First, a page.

Nahan is a picturesque hilly town situated at 933 metres above sea level with mild climate. It has three walking rounds — Military round, Hospital round, and Villa round.

One-and-a-half-kilometre green patch in the southern part of the Villa round, now known as Joggers Park, is a real health retreat for the locals and the visitors. Hundreds of regular morning and evening walkers, joggers, sports persons and senior citizens are regaining and maintaining their health in the company of scented pine trees, pollution-free fresh air and the rich green environment of Joggers Park.

The Villa round is a 3-km circular road. Many private and government buildings have come up on the northern stretch of this refreshing landscape, thereby endangering the green cover with an expanding concrete jungle.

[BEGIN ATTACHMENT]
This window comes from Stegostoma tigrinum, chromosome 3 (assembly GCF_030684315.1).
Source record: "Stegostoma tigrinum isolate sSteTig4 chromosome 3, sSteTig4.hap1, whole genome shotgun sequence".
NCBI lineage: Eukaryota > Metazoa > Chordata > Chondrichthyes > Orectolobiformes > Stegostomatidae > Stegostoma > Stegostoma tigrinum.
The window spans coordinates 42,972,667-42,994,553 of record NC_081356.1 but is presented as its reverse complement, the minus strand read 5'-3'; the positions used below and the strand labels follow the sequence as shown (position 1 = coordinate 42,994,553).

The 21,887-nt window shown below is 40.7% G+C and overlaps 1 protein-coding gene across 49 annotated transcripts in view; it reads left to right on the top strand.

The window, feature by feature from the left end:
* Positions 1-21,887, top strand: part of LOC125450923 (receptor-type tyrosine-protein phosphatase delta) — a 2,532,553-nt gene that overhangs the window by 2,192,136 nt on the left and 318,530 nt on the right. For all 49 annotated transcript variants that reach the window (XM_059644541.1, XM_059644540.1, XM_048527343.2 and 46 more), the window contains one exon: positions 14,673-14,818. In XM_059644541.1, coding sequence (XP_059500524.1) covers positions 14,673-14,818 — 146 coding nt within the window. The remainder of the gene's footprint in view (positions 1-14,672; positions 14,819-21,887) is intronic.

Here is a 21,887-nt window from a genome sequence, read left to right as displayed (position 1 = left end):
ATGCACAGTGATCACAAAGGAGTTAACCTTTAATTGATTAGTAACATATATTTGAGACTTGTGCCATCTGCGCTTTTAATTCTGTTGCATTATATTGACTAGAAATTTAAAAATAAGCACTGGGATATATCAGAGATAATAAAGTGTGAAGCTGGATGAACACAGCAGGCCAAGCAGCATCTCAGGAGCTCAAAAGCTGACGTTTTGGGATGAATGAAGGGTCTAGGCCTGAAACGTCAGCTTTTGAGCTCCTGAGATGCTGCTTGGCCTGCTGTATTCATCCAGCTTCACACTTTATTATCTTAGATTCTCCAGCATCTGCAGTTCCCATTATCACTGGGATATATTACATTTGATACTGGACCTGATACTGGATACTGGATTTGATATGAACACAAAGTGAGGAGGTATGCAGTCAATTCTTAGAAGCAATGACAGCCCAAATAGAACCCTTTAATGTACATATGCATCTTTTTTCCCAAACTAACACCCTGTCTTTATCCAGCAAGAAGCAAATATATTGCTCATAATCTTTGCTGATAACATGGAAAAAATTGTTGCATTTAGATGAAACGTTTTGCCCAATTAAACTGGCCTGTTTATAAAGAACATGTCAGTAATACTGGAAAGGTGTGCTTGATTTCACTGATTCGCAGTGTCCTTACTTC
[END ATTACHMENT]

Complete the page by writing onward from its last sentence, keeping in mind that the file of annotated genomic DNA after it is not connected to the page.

It was due to sincere, honest and constant efforts of the active members of the Environment Society, Nahan, and some other nature lovers who joined hands in their earnest efforts to get this area declared as ‘City Forest’ by the Municipal Council of Nahan. The society had to put up huge iron grill gates to stop vehicular traffic from both ends. The members of the society are making efforts to involve all wellwishers of the area.

Ranbaxy has donated treeguards for Joggers Park. Volunteers of the Eco-clubs of different schools and at times the regular labour force sweat hard in the park to maintain the health of walkers paradise of the sleepy town. Invasion, every now and then, by stray cattle into the area is a constant threat to the growing plants. Walkers to the ‘city forest’ can also visit ‘Chhatri’ (Philosopher’s Umbrella), a historical, picnic spot just nearby.

Nahan has been declared as a ‘Heritage Town’. The Villa round should be made a reserve forest. Possibilities should be probed to make it a homeland for birds flora and fauna natural to the local environs. Joggers Park can prove a boon and blessing to the sick and ailing also. So come one and came all. Get rid of your tensions, be active, fresh and healthy in the tranquil environs of the Joggers Park of Nahan.




The Chinmaya Organisation for Rural Development (CORD) has changed the course of lives of scores of rural women and physically challenged, reports Vibhor Mohan